Guest Blogger: Alumnus Jarrod Blanchard – “The Cemetery” Production Diary

Guest Blogger: Alumnus Jarrod Blanchard – “The Cemetery” Production Diary


The first meeting was terrifying for me. Being in a large group, despite knowing everyone in the room, made me quite uneasy. At first I felt unsure of my abilities, which always seems to be the case when a person’s skills are put to the test professionally instead of theoretically, but I knew I could rise to the challenge when necessary, almost like a monk who only uses his full potential in moments of extreme duress. I sat, leg twitching, waiting for the assignment to be given. I was allotted the blue foam prop fabrications, mostly the dummy weapons. No problem there, prop fabrication is a favorite of mine. After the meeting was finished, I felt a lot more comfortable with the idea, only to face a new stress: beginning fabrication.


Having not started on my initial task due to a few shortcomings, I was finally able to get to work on my fabrications. The menu: two blue foam hatchets used for injuries, a paint job on a stunt hatchet, and a paint job on a real hatchet. I also needed to run foam latex appliances, which isn’t that hard. Arriving at Tommy’s house, everyone began working. I got acquainted with my new surroundings and immediately began drawing the basic designs for the hatchets by tracing the original hatchet onto the blue foam block with a Sharpie. Using a serrated knife, I cut out the rough forms of each one and began rasping the edges until they were rounded. I will spare the details, but all-in-all, a lot of work was done on that day. For some reason though, my leg was still twitching.


Class today, but plan on staying late to finish the hatchets. Also working on the foam latex appliances. Co-op work is so much fun. Began coating the blue foam with wood glue in order to reinforce it. Too thin, I don’t like the way it ripples. Amidst all the chaos, I must say that despite my exhaustion, I feel more fulfilled than I ever have before, working as part of a team. I like the way I am challenged mentally to come up with creative solutions, such as the wood glue dilemma.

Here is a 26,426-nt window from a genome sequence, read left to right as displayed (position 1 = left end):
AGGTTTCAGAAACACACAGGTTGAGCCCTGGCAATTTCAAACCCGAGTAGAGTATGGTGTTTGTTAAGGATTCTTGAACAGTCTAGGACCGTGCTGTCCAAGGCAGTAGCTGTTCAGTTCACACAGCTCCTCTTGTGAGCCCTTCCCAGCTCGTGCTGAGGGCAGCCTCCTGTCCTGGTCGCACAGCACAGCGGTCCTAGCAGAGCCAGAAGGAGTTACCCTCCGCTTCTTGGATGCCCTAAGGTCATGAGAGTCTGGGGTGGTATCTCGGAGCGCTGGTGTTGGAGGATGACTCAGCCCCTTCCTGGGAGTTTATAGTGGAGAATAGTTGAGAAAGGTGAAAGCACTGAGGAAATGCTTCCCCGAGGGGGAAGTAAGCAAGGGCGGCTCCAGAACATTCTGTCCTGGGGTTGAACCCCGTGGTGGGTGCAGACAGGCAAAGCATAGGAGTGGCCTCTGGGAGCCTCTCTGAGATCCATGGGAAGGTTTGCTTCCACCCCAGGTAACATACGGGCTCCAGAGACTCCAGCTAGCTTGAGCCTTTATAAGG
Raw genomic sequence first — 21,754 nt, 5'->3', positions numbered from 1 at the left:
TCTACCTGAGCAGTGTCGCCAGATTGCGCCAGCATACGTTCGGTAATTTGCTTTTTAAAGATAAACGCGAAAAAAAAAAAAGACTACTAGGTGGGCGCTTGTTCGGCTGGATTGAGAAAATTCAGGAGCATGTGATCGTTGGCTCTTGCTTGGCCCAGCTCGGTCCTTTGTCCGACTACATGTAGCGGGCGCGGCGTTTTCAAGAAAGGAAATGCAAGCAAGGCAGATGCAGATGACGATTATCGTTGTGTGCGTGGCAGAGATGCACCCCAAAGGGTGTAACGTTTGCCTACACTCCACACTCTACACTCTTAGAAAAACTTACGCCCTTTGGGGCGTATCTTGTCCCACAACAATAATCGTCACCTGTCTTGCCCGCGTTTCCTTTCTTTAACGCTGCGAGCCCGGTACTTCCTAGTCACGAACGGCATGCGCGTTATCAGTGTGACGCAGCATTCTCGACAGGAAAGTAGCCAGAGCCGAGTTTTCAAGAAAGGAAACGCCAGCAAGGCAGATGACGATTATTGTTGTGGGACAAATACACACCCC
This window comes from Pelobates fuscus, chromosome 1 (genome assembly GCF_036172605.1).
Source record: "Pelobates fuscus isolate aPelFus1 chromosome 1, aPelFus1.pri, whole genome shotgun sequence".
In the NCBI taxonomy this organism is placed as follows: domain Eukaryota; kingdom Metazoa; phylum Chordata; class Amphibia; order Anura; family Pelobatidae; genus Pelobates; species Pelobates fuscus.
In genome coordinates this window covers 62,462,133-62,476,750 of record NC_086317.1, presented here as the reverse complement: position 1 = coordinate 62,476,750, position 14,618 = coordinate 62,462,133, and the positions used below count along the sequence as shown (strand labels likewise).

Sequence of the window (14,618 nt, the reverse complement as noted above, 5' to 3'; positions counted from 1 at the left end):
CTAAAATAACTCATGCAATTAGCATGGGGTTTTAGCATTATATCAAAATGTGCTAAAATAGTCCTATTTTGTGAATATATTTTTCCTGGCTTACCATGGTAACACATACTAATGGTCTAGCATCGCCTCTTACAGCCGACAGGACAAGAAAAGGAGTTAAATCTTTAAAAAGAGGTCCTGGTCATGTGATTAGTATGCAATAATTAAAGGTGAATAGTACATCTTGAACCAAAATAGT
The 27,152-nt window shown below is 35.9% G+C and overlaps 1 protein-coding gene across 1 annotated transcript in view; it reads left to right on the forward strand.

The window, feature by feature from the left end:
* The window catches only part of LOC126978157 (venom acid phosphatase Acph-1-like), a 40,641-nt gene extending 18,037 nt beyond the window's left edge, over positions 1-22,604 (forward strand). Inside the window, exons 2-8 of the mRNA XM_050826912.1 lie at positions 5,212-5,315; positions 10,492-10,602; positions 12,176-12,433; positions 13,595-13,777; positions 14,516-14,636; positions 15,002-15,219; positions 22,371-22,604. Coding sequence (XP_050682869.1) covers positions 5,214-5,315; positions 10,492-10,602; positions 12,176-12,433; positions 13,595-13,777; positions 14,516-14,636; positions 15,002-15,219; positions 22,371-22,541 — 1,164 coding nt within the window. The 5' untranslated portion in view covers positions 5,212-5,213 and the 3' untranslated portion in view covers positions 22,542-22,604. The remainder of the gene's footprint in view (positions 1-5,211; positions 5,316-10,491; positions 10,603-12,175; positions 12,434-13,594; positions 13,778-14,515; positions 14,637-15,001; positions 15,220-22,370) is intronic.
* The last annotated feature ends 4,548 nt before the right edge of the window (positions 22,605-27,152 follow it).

Class again today, working back and forth between school and movie. Came up with a solution to the wood glue dilemma. Cabosil and wood glue mixed make a spreadable paste that goes on like icing, dries like a shell, and can be sanded. Definitely writing that one down. Only a few minor things left to go and then I will be finished for now. I am going to set Friday the 27th through Monday the 30th for the effects-heavy days.

DAY 12

Me and Christine arrived on location at about 10:30 a.m. Most of the crew was still asleep, save for a few who were groggily wandering around. We were told that the night before that filming lasted until 6:00 a.m., which would explain the demeanor of everyone. The crew began to awaken around noon, just in time for the prep work. The afternoon scenes were all very effects-heavy so we all set to work. I was given the task of creating a latex skin to cover the cavity of a mannequin that will be filled with latex intestines for a brutal disemboweling by the lovely and talented Natalie Jean, our main antagonist through most of the film. I will admit, the dummy in and of itself didn’t look very convincing until we filled, skinned, and dressed it. Afterwards, it looked pretty convincing. The other dummy was a duct tape mannequin used for stabbing. Not much to that one. Beyond that, there really wasn’t must else to film that day, so the crew took a night to relax.

DAY 13

Christine and I awoke around 10:00 a.m., well before the remainder of the crew. I took a walk through the forest sets and took pictures of the campsites and sets for fun. After we returned, we prepared the most silent breakfast ever, being that most of the crew were asleep in the same room. After some time on the porch, I set to work prepping for the various scenes. That night, we were to film the hatchet scenes. The hatchets would not stay attached, which cause a bit of a problem. In the end, the very talented Adam Ahlbrandt filmed in a way that did not require the independent suspension of the hatchet, so it worked out. Next was the eye gag, Christine’s blood, sweat and tears. The shot went off flawlessly (so I am told). I have not yet seen it. Afterwards, the actress was completely exhausted and we wrapped for the night, 30 minutes shy of sun-up.

DAY 14

Sunday morning began just like Saturday morning. Tonight, however, was to be a big effects night, so prep work began early. We had three gags: hatchet to the head, severed legs, and decapitation. All went off flawlessly, save for the severed leg. This effect didn’t go off as planned and some of the set improvisation saved it. Another late night / early morning.

DAY 15

This was the day that we were leaving, so we really didn’t work that much on the effects of the day. This day was mostly devoted to cleaning up and preparing for the trip home, as well as collecting everyone’s Facebook profiles. I am happy to say that I now have the entire crew on my Facebook and plan on keeping in close contact with them. It was also a pleasure meeting Billy Gram, who plays the demon in the movie. Not only is he a nice guy, but also a very interesting and entertaining guy. I wished everyone on the crew a great career and I looked forward to working with them again. As we left, I instantly began to miss the hustle and bustle of the set and to this day cannot wait to be on set again!

By: Jarrod Blanchard ’11
Tom Savini’s Special Make-Up Effects Program

View Jarrod’s work.

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